It is, let's say, about a girl.
On the surface, Ali Smith's Booker-nominated novel, The Accidental, is in fact about a girl. The seemingly harmless stranger named Amber turns up at the door of an English country house and turns out, to crib a line from a Hollywood film, to be the rock that they broke themselves against.
Underneath, however, the book is a raw vein of sheer linguistic talent that belies its origins in the ideas of Smith, who calls herself a "boring, booky girl." The book, about how people break down and the terrifying possibilities of who they might become, is inevitably fractured by the astonishing, dizzying talent of its writing. And yes, this observation on a book with no quotation marks, with what could nominally be called chapters that begin in mid-sentence, which breaks into poetry for God's sake, could be called incongruous. Ironically, it is even divided into a Beginning, The Middle and The End, but with a scattershot stream of multiple consciousnesses in-between. Yet what holds The Accidental together through all of its change of character and fractured perspective is that the writing stands up in the end. The center holds, and so we find ourselves shaken if not by a new kind of novel then at least by a startling unique point of view.
So we meet the Smarts, who have retreated to their tragic little Norfolk cottage house on holiday, which Eve says is "a quintessential place." Eve is the heart of the broken family really, mother to Astrid and Magnus, wife to her second husband Michael, and the bestselling author of a series of "autobiotruefictinterviews," or autobiographies written from the point of view of real people who have already died, revealing the rest of their lives as best she can reconstruct them.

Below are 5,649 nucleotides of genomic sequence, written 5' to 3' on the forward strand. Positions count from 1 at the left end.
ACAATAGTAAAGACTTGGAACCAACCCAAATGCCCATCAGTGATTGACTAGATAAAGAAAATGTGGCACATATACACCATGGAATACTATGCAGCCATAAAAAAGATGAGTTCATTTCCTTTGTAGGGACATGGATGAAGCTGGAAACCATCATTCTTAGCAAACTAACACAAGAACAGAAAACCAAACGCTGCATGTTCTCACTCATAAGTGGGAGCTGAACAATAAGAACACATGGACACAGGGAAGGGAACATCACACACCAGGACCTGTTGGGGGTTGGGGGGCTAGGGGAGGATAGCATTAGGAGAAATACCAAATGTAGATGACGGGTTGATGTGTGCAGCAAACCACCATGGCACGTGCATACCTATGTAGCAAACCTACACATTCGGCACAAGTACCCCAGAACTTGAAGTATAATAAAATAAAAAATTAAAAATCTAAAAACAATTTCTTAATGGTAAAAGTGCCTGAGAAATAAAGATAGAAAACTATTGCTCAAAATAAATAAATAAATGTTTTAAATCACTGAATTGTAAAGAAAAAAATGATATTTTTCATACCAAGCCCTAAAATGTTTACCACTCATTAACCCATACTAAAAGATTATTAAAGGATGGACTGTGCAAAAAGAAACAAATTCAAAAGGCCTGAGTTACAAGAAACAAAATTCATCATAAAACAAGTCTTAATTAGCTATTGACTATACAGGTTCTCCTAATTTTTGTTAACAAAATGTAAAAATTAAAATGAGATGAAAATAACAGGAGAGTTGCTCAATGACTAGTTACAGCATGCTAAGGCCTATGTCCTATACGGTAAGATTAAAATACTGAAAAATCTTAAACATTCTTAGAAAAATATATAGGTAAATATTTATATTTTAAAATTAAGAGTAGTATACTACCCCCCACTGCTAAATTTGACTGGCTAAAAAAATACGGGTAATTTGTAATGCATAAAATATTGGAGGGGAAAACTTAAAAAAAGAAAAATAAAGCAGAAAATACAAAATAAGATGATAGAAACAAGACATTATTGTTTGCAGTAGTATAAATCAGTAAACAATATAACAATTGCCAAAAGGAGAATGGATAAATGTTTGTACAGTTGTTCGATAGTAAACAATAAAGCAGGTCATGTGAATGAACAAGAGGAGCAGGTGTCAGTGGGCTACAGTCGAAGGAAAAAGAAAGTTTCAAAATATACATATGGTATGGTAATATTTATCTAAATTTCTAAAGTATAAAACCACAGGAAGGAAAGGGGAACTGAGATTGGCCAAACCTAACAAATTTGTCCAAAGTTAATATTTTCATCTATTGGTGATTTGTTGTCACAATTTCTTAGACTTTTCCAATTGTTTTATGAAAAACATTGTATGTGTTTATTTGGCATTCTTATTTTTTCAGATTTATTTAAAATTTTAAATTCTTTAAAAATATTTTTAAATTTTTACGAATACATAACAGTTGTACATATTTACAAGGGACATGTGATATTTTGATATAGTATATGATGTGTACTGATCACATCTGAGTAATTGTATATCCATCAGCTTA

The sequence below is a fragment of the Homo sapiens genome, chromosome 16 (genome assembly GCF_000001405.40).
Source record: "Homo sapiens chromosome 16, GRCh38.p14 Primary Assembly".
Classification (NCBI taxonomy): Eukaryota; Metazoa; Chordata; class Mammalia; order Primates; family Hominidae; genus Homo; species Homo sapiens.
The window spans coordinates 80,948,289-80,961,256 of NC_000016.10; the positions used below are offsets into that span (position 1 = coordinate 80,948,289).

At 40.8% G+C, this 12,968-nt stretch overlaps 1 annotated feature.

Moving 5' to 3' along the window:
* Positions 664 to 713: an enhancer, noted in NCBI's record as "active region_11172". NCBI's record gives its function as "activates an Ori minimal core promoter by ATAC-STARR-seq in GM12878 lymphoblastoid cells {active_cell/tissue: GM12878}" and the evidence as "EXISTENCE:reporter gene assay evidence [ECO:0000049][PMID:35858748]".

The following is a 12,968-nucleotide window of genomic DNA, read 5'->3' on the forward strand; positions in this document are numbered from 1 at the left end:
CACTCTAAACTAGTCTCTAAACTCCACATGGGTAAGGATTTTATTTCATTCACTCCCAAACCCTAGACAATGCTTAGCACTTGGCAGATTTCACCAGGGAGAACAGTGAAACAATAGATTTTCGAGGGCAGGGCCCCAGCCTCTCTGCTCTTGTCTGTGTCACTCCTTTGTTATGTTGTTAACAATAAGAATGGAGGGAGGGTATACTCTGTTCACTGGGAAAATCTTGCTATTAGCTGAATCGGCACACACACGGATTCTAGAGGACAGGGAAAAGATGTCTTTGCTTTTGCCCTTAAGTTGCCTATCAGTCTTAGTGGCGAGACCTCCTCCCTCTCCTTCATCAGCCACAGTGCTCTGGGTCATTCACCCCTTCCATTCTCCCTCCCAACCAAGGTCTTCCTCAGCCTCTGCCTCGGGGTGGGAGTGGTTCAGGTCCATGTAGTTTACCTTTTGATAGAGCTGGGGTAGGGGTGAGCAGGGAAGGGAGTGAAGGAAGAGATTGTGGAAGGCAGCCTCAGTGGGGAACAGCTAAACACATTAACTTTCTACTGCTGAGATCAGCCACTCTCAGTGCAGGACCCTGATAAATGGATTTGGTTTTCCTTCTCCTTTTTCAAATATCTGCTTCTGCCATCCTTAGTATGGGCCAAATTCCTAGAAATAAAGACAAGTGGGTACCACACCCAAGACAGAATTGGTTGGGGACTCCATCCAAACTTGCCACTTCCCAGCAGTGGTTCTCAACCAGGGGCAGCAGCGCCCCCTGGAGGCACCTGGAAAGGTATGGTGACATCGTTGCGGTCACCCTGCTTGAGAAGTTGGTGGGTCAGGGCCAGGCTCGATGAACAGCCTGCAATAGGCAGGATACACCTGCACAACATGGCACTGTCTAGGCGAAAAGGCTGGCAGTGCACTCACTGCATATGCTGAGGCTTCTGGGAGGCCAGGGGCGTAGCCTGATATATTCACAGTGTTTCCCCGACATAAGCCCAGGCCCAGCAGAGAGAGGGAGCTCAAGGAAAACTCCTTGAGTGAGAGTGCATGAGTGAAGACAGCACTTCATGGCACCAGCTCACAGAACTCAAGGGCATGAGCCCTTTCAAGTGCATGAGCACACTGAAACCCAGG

Michael, on the other hand, is too smart for his own good. A prototypical overeducated snob and professor of English literature, Dr. Flint is also a fraudulent academic professionally and a fair creep personally, taking advantage of his young female students in order to sleep with them.
Their children are Astrid, just 12 years old, who filters the world through the lens of her digital camera and Magnus, 17 years old and a promising young mind in the field of mathematics, who carries a secret so dark that he can barely find the words for it.
And Amber, the barefoot girl who, like Smith, has the minimalist entrance that belies her enormous impact. "Then this happened. Sorry I'm late. I'm Amber. Car broke down." And that's all it takes.
It's hard to even describe The Accidental as writing in the traditional sense of the word. It reveals itself as a stream-of-consciousness portrayal of events, showing how people feel and believe so much more than merely showing their actions and causative effects, as if Smith's brain had fallen open and this story of a middle class world, darkened by the merest ill intentions, had fallen out intact.
Take this, a mere three sentences that encompasses Eve's visceral reaction to a kiss from Amber, "Eve was moved beyond belief by the kiss. The place beyond belief was terrifying. There, everything was different, as if she had been gifted with a new kind of vision, as if disembodied hands had strapped some kind of headset on to her that revealed all the unnamed, invisible colours beyond the basic human spectrum, and as if the world beyond her eyes had slowed its pace especially to reveal the spaces between what she usually saw and the way that things were tacked temporarily together with thin thread across those spaces."